What Font is That?
Cousine while browsing Google Fonts one day and absolutely love it.
Cousine was designed by Steve Matteson as an innovative, refreshing sans serif design that is metrically compatible with Courier New™. Cousine offers improved on-screen readability characteristics and the pan-European WGL character set and solves the needs of developers looking for width-compatible fonts to address document portability across platforms.
It's one of the first things I install when setting up a new workstation or VM, and it used to be my go-to monospace font for web design and programming.
More recently, I've been using
Liberation Mono, part of the Liberation font family. It's almost an exact duplicate of Cousine (with a few minor differences), and has the advantage of being available for Fedora (out of the box) and RHEL/CentOS as
liberation-fonts, and as
ttf-liberation for Debian and Ubuntu (my current distro of choice).
Installation for Sublime Text 3
The easiest method is through Package Control, which you need to install first as it doesn't come with Sublime Text. Open the ommand palette with CtrlShiftP (Windows/Linux) or ⌘ShiftP (OSX) and type ***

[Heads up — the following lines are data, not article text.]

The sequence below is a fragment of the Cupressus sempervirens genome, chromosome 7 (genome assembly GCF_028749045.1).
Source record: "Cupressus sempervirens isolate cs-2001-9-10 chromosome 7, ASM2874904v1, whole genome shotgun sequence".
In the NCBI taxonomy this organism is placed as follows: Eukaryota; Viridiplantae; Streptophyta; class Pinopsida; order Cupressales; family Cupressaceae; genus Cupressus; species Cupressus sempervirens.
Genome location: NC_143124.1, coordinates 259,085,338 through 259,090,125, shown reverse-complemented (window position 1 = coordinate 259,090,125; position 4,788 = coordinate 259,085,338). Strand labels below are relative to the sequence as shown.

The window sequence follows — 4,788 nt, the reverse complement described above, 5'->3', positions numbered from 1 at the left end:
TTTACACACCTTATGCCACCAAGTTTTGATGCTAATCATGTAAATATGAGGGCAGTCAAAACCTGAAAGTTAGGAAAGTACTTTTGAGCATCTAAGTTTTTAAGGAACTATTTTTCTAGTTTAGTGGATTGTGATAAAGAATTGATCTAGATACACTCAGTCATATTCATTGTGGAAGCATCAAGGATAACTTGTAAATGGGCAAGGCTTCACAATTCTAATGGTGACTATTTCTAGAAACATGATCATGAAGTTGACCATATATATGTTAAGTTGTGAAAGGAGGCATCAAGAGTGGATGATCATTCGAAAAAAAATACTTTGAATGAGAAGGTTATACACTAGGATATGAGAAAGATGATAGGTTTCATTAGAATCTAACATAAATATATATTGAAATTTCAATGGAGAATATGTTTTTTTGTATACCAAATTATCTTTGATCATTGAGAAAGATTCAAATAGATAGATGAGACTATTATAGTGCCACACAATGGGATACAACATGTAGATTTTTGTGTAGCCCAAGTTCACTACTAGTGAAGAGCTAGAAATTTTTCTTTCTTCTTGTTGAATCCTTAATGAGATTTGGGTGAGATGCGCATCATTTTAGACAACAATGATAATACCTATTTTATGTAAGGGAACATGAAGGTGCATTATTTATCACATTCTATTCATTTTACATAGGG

pci*** to bring up
Package Control: Install. Click or hit Enter, type in
Neon Color Scheme should show up. Select it, then activate the theme by choosing the
Preferences -> Color Scheme -> Neon Color Scheme -> Neon menu option. Alternatively, paste the following line in
Preferences -> Settings - User):
"color_scheme": "Packages/Neon Color Scheme/Neon.tmTheme"
If you like to do things the old-fashioned way, in
~/Library/Application Support/Sublime Text 3/Packages/User (OSX),
%APPDATA%\Sublime Text 3\Packages\User (Windows), or
~/.config/sublime-text-3/Packages/User (Linux) (change the
2 if you're still using the outdated version 2 — and please upgrade!):
git clone https://github.com/MattDMo/Neon-color-scheme.git "Neon Color Scheme"
This will create a menu option
Preferences -> Color Scheme -> User -> Neon Color Scheme. However, unless you
git pull manually, your installation will never get upgraded with new goodies.
For right now, manual cloning is the only option. Maybe I'll make a bundle someday for TM1 and TM2. From your home directory (or anywhere, really), enter:
git clone https://github.com/MattDMo/Neon-color-scheme.git "~/Library/Application Support/TextMate/Themes"
Or, you can just download the
.zip file and put it in the proper theme directory yourself.